More specifically, very positive trials results among 54 EIND CONVID patients approved by the FDA for compassionate care in NYC and California showed that Leronlimab is the perfect Trifecta bet because it: 1) restores the patient's immune system, 2) controls the deadly cytokine storm and 3) reduces the patient's viral load. A long expected article reviewing the first cohort results at the Montefiore Medical Center in NY is FINALLY out for peer review. Additional articles are expected. For now, it should be known that all 23 COVID-19 patients belonging to a second cohort survived. These were also ICU patients with 6 patients were in critical condition (intubated) and 17 severely-ill patients, needing oxygen support.

The article's title is: Disruption of the CCL5/RANTES-CCR5 Pathway Restores Immune Homeostasis and Reduces Plasma Viral Load in Critical COVID-19


but for now this following key paragraph captures some of the findings. Note the last sentence. This may present a threat to the World's blood banks' transfusion supply.

107 At study day zero,all ten critically ill patients received a subcutaneous 700mg injection of 
108 leronlimab following baseline blood collection. Because defining features of severe 
109 COVID-19 disease include plasma IL-6 and T cell lymphopenia2, and we observed
110 >100-fold increased CCL5 levels compared to normal controls (Fig 1d), we longitudinally 
111 monitored these parameters for two weeks after leronlimab treatment. A reduction of 
112 plasma IL-6 was observed as early as three days following leronlimab and returned to 
113 healthy control levels by day 14 (Fig. 2a).In contrast, more variable levels were observed 
114 with IL-1b, IL-8, and CCL5 after leronlimab treatment (Supplementary Fig. 2). Following 
115 leronlimab administration, a marked restoration of CD8+ T cells (Fig. 2b) and a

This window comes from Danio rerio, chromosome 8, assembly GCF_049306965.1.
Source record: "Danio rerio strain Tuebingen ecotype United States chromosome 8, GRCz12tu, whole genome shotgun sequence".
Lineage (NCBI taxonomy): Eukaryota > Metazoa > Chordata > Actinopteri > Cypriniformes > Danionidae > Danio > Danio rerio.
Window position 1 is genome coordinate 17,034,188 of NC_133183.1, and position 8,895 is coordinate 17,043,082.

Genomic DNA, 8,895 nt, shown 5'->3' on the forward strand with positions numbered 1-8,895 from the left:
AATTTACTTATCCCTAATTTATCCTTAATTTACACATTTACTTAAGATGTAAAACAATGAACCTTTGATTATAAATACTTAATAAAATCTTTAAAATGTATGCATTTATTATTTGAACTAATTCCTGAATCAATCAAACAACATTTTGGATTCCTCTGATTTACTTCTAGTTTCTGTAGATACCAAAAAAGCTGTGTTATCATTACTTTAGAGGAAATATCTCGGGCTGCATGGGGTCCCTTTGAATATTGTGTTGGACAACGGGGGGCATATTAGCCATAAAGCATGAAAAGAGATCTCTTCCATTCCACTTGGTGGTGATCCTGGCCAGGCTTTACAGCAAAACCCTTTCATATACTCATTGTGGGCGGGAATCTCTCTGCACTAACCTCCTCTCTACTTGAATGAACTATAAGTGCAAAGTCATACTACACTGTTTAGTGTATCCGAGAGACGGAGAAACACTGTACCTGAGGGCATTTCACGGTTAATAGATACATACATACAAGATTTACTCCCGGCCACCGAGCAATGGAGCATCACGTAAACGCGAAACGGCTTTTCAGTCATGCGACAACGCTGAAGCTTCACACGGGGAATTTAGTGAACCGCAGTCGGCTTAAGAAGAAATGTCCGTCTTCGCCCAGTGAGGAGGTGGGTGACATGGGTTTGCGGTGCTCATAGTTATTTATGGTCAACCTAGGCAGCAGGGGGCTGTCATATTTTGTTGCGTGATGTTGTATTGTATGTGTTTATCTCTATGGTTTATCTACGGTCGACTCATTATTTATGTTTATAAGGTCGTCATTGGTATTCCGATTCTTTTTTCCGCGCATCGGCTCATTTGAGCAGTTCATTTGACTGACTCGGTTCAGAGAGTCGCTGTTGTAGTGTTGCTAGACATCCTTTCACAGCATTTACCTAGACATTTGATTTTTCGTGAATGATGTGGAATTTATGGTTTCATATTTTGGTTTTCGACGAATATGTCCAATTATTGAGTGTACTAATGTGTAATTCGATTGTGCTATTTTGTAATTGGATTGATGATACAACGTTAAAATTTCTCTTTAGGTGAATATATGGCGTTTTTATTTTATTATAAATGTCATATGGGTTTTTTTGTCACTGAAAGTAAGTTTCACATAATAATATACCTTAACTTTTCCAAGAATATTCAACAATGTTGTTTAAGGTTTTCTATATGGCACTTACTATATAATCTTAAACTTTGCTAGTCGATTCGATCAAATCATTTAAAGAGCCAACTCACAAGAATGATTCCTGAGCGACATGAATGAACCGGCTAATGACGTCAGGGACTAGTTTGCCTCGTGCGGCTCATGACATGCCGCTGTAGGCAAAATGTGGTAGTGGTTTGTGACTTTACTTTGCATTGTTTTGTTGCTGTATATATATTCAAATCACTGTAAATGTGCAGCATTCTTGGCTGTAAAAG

116 normalization of the CD4+ and CD8+ T cell ratio in blood was observed (Fig. 2c). These 
117 immunological changes occurred concomitant with full leronlimab CCR5 receptor 
118 occupancy on the surface of CCR5+ T cells and macrophages (Fig. 2d, 2e). Low levels 
119 of SARS-CoV-2 have been detected, but not yet quantified in the plasma of COVID-19 patients.

Elsewhere in the article, what I find more interesting is that the researcher (Dr. Bruce Paterson) may have identified the real culprit behind COVID-19. Importantly, the blood tests involving the same COVID-19 EIND patients suggest that the inflammation, blood clotting and other side effects that are now being seen in people affected by the COVID may be caused by an excess of the Rantes protein.

This excess of Rantes increases production of a cytokine named  IL-6 which triggers the production of inflammatory proteins. Rantes is a NEW significant discovery regarding COVID-19. His research shows that Rantes in COVID-19 patients is found 100 times above the normal levels in critical patients,and 5 times the normal level in mild to moderate patients. Lerolimab appears to BLOCK the Rantes protein. The Leronlimab's blockade also increases CD8+ cell production which lowers viral levels. Hopefully, this finding will be confirmed,thus, reducing the COVID mortality.
Goalkick9 profile picture
Leronlimab is a "new" drug? Not hardly. It's been around for 15 years and has been hyped by CYDY for everything from breast cancer to melanoma to HIV and, now, COVID-19.
Biotech Beast profile picture
Every time I think about looking into CYDY, I don't bother because I get the feeling it is just being pumped up a little bit.
Time will tell. Two fully randomized/controlled Leronlimab trials results will soon be available. Rather than getting into polemics, I suggest we both wait for the science-based truth to emerge rather than wasting time discussing the past.